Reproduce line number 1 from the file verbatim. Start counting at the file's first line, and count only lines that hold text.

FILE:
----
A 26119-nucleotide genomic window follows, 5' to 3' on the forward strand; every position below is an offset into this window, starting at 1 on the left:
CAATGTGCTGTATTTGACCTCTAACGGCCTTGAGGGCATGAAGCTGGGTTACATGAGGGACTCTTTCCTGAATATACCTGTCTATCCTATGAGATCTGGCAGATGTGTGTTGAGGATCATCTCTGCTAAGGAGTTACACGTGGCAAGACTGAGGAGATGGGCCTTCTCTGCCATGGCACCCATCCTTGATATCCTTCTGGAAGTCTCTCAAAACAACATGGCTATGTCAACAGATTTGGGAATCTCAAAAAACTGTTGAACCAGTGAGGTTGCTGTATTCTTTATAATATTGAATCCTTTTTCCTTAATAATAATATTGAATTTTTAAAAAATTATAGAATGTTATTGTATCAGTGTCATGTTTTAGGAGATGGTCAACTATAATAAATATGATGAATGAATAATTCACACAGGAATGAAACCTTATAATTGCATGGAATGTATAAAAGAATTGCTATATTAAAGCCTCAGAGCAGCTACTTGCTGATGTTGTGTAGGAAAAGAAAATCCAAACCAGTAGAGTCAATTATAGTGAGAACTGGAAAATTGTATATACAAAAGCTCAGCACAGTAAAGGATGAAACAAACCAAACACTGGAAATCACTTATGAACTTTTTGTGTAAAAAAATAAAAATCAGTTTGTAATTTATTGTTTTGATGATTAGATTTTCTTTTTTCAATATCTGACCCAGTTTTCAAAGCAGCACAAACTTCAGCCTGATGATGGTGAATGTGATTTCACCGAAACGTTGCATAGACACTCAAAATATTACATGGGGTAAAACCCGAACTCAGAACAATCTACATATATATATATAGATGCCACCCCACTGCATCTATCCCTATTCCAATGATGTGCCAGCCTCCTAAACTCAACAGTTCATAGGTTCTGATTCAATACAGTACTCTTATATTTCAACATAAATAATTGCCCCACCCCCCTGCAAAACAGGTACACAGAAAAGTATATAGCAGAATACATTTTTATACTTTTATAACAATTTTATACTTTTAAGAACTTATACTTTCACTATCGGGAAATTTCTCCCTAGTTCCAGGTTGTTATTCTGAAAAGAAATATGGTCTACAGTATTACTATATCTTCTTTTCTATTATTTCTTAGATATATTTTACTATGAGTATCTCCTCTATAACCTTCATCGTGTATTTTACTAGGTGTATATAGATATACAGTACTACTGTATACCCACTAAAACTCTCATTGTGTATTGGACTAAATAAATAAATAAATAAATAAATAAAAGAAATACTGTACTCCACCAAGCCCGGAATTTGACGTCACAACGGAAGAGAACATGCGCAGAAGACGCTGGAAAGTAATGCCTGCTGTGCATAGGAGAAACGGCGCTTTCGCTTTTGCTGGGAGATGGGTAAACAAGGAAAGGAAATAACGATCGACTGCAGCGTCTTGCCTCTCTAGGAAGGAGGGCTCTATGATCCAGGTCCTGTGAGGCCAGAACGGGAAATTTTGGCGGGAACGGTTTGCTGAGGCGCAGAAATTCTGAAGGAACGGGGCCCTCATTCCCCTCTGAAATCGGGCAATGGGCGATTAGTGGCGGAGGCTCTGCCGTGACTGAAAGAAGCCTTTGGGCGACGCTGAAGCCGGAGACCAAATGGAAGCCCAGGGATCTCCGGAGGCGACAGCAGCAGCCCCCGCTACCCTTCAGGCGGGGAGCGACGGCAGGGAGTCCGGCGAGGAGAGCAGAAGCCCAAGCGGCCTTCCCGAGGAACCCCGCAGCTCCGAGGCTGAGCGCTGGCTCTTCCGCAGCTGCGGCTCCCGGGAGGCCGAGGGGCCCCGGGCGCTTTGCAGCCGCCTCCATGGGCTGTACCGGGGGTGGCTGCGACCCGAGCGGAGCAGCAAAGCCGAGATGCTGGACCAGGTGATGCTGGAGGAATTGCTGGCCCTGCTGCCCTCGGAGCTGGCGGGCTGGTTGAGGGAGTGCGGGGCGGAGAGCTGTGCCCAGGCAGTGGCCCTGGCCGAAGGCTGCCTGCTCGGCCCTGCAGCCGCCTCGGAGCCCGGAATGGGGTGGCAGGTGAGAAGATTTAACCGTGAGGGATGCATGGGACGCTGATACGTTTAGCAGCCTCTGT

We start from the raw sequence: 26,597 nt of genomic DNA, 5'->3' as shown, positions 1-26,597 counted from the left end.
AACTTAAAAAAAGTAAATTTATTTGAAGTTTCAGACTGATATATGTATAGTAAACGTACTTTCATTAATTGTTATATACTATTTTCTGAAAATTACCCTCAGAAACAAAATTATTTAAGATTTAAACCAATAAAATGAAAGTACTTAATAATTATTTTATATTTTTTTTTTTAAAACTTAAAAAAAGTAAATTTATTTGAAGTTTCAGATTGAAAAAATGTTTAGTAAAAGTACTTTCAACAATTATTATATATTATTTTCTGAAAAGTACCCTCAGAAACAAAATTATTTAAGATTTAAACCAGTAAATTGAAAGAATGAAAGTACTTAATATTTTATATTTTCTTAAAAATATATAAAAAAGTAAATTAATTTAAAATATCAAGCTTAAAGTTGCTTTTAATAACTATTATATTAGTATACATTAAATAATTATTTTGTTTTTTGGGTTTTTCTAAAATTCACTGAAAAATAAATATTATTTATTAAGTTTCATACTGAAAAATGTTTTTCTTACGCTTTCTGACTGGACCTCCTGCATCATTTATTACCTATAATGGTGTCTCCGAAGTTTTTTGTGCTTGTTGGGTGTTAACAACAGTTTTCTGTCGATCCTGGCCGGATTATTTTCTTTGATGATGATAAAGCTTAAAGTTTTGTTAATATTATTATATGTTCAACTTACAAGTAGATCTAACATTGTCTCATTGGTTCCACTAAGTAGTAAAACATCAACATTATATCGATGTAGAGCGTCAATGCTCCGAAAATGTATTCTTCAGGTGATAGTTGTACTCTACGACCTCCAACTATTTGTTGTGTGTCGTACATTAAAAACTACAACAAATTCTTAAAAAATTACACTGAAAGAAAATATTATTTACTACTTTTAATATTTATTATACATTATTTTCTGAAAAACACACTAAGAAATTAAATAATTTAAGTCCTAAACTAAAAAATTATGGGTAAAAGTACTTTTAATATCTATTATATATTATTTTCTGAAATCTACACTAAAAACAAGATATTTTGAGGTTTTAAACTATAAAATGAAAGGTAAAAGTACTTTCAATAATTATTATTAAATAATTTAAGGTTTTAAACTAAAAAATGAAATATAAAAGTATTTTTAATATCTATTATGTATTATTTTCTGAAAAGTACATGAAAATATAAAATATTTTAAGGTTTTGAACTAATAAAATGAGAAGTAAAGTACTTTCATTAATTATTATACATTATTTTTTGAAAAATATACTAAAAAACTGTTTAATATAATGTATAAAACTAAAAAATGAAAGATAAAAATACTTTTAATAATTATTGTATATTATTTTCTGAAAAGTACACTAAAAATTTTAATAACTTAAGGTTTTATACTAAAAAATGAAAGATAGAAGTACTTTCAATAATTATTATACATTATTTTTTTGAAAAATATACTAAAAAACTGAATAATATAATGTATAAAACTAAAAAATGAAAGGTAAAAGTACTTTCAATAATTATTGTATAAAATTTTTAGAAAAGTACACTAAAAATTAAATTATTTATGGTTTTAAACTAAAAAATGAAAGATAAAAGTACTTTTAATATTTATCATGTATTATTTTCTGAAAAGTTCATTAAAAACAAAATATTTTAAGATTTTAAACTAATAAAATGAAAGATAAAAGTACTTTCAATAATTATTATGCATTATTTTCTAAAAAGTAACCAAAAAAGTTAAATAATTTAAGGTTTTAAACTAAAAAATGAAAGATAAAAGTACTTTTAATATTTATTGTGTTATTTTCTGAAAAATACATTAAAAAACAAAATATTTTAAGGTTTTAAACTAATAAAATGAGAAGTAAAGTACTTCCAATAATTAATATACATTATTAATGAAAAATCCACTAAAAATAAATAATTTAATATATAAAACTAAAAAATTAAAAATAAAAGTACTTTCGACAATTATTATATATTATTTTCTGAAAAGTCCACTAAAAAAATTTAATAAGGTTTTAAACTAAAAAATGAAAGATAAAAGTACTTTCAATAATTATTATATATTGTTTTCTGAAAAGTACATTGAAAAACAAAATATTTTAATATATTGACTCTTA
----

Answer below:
A 26119-nucleotide genomic window follows, 5' to 3' on the forward strand; every position below is an offset into this window, starting at 1 on the left: